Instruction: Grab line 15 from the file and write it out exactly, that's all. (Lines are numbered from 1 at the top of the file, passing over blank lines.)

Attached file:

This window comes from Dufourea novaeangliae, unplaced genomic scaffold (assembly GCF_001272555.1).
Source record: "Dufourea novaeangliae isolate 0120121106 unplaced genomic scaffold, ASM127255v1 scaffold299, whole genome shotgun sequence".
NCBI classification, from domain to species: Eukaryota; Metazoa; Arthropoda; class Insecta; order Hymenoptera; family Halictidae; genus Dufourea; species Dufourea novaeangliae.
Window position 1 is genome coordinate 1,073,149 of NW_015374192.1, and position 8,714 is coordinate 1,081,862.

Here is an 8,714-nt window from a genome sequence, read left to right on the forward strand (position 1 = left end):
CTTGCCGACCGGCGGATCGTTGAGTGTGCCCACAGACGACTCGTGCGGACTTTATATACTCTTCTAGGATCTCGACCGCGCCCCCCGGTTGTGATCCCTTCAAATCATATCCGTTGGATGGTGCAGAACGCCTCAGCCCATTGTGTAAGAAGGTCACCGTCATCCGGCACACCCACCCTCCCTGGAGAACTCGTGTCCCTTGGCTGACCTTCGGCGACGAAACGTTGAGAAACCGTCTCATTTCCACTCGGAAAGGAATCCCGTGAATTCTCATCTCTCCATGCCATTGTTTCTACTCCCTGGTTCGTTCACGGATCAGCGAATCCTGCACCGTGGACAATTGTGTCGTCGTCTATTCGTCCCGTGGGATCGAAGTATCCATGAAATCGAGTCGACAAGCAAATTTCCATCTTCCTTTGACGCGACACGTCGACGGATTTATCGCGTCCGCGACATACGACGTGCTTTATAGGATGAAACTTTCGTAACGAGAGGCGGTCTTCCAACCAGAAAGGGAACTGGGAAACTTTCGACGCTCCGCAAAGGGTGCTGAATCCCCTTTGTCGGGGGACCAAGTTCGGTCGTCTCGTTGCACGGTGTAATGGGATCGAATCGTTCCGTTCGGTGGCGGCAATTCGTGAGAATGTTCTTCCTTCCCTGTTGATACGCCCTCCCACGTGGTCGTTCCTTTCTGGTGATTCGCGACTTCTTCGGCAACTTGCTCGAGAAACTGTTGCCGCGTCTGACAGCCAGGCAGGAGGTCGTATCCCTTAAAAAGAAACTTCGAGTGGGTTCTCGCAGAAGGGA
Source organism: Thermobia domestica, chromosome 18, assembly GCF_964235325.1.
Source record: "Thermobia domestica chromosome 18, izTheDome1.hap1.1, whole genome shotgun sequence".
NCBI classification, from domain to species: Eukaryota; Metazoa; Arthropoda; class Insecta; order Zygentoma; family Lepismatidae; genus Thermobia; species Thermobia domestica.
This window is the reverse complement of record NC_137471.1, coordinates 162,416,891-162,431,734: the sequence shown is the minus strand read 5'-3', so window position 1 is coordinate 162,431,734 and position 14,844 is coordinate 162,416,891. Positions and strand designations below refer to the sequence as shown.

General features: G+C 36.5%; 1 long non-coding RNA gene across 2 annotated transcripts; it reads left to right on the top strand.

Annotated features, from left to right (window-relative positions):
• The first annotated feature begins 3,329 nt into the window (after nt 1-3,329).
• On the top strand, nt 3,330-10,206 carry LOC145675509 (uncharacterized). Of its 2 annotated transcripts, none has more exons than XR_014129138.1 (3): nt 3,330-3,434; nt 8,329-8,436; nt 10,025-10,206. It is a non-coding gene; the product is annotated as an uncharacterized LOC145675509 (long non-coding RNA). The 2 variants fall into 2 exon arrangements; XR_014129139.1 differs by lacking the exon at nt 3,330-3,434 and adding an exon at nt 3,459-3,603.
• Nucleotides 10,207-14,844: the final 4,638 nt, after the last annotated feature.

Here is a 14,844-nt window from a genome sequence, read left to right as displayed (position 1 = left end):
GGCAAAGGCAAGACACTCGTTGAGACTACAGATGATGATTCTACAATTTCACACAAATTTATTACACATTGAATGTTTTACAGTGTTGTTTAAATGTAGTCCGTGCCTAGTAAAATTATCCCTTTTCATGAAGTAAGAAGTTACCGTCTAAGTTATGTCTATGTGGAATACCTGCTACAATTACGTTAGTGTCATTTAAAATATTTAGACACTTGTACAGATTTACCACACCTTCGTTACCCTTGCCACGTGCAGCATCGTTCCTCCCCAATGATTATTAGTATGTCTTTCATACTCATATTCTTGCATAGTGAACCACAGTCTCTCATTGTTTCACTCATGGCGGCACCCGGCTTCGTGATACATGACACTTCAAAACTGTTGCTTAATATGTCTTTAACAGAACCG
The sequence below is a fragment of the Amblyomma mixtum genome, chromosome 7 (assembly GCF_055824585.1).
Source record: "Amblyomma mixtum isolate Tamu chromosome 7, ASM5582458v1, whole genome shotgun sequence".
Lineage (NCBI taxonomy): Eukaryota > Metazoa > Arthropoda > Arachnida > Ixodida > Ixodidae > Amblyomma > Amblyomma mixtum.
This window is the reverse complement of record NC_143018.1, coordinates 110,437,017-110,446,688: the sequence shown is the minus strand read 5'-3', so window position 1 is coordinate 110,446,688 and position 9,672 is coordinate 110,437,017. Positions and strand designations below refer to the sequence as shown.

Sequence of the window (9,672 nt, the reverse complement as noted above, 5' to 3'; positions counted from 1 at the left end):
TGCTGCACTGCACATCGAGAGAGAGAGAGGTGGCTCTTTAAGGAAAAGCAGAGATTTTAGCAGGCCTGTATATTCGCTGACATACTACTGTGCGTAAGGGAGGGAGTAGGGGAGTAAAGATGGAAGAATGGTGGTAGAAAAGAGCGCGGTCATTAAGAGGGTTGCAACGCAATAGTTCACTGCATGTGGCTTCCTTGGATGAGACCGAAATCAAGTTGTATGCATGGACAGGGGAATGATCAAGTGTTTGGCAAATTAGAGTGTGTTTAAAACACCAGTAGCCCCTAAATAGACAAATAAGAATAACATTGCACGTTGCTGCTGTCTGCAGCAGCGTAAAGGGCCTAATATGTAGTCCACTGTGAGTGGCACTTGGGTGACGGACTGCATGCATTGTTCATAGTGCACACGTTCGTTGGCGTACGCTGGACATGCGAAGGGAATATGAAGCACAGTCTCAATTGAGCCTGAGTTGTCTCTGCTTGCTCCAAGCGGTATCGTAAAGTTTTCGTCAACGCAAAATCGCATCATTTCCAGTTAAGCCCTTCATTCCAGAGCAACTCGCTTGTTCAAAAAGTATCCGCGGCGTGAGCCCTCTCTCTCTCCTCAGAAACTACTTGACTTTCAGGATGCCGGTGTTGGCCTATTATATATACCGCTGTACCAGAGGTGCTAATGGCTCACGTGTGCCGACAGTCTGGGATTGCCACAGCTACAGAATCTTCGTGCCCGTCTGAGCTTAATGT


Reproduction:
• Nucleotides 10,207-14,844: the final 4,638 nt, after the last annotated feature.